The Justice Department is Investigating TikTok Over Journalist Spying Incident — The Biden administration has recently increased pressure on TikTok over national security concerns related to the company’s ties to China, and it appears that the Justice Department and FBI are also putting pressure.
Forbes was the first to reveal that regulators are actively investigating ByteDance, the parent firm of TikTok. The investigation apparently began after some employees used the app to spy on U.S.-based journalists, a claim that was confirmed by an internal review conducted late last year.
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Now, The New York Times and other media sites have confirmed that the Fraud Section of the Criminal Division of the Department of Justice is cooperating with the FBI and the U.S. attorney for the Eastern District of Virginia to investigate the violation of user privacy.
ByteDance’s internal investigation revealed that certain workers visited the TikTok accounts of US journalists in order to determine who within the company was leaking material to the press. Two of the employees involved in the incident who were terminated after the fact were part of the company’s China operations.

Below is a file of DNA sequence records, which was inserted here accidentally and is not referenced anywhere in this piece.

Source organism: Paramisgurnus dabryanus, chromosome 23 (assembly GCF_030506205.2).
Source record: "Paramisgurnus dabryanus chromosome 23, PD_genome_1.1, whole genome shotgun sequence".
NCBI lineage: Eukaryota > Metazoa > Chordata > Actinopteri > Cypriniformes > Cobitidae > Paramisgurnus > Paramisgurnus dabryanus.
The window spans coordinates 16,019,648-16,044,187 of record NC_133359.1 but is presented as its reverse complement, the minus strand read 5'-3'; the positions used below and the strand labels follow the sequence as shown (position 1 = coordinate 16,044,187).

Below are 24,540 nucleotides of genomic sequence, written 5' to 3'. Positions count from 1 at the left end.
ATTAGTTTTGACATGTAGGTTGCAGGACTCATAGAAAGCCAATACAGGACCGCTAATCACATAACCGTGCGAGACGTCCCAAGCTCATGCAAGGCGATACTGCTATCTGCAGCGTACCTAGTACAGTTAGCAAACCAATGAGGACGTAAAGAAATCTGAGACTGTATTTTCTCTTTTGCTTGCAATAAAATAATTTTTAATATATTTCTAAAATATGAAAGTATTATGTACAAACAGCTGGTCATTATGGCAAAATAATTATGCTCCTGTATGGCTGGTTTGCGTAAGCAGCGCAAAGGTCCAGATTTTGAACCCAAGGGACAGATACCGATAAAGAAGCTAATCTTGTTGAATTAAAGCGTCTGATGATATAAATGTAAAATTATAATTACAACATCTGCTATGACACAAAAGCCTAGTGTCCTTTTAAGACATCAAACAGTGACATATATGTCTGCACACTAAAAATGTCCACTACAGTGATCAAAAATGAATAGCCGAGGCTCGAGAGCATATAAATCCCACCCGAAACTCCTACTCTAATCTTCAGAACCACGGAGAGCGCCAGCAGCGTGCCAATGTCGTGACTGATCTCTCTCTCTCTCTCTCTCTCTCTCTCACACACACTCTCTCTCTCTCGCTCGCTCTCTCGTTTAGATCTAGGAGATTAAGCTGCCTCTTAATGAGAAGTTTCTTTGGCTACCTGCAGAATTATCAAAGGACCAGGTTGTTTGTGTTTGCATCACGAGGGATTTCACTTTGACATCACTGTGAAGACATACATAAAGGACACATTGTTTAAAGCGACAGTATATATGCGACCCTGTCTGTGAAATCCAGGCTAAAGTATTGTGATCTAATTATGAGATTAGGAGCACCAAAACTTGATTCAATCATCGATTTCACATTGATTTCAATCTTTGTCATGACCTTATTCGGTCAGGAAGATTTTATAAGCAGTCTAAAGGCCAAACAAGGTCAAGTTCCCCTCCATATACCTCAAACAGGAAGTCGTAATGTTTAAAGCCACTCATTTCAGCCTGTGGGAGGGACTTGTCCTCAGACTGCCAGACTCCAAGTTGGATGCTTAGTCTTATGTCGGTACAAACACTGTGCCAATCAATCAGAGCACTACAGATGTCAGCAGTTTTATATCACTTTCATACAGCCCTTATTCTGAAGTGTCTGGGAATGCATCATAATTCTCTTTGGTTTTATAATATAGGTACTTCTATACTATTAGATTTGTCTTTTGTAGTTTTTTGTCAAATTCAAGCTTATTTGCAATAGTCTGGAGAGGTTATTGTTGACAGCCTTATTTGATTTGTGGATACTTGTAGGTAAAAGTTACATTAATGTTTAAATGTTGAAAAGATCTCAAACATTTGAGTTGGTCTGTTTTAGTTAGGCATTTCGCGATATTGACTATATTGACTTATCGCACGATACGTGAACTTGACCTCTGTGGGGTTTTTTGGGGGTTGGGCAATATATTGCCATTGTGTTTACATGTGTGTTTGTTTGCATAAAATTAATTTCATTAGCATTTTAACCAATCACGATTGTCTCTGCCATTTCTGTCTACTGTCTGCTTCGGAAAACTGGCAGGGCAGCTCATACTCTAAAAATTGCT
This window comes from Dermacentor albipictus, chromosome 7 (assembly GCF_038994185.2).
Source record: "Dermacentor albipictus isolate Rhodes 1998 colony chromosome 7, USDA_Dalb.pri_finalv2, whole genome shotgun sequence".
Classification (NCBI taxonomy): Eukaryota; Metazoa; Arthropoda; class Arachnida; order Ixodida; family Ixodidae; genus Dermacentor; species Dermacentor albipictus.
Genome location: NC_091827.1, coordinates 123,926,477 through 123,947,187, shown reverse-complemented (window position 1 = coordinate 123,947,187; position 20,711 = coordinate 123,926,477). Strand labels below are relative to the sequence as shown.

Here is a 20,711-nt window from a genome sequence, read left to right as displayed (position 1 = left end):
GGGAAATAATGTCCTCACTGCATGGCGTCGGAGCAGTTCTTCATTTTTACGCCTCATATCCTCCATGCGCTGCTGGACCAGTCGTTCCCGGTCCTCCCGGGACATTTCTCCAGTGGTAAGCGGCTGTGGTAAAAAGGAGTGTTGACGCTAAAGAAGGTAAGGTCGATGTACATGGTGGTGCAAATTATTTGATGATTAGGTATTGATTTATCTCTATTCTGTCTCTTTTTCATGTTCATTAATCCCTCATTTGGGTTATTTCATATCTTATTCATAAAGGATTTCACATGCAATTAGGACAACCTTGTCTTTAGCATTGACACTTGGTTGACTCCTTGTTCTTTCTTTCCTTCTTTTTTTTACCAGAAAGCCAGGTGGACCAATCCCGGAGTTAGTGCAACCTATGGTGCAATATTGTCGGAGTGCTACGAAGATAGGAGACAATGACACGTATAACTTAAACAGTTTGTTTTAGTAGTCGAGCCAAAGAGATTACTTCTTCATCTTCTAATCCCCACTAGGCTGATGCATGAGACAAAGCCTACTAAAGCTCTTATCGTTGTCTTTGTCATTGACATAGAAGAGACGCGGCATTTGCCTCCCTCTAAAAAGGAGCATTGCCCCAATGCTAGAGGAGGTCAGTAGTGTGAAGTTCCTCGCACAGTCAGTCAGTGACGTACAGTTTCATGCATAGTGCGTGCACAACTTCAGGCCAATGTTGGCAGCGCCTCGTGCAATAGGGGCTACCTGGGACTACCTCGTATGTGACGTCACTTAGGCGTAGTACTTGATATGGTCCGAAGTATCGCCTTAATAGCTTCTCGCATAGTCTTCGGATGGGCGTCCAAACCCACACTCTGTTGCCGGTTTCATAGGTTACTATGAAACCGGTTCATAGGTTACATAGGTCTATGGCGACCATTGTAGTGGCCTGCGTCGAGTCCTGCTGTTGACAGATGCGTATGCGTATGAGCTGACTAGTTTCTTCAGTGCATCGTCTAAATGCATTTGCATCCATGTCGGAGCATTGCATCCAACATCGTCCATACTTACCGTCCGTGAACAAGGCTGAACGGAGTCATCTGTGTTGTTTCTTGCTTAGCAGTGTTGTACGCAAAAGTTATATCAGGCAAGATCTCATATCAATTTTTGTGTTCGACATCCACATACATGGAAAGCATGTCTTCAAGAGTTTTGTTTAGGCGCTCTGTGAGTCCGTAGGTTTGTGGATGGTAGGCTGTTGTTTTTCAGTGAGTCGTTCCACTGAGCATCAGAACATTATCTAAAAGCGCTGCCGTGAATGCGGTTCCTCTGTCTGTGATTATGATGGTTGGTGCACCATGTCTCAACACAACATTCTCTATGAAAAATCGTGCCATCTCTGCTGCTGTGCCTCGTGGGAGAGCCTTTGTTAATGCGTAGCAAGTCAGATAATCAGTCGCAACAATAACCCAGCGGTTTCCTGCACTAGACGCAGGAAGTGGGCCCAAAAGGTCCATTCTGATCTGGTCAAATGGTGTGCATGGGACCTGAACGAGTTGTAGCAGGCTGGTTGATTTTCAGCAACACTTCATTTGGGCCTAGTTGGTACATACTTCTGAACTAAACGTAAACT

The most recent disclosures come a week before TikTok’s CEO is slated to testify before Congress — an appearance that, even by tech hearing norms, is likely to be viewed with grave suspicion. In the days preceding the hearing, the Biden administration has significantly hardened its stance on the company, threatening to ban the app in the United States if TikTok’s Chinese owners do not sell the company.
TikTok rejected the White House’s fresh demand for divestiture, stating that selling the company would not solve the government’s problems. TikTok instead pointed to its own proposed remedy, however it is difficult to convince the U.S. government that a China-based corporation operating in the U.S. should be permitted to self-regulate.
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To mitigate concerns about the app’s relationship with China, TikTok launched a $1.5 billion initiative known as “Project Texas” that would store U.S. user data domestically and subject the company to an auditing process conducted by American tech giant Oracle.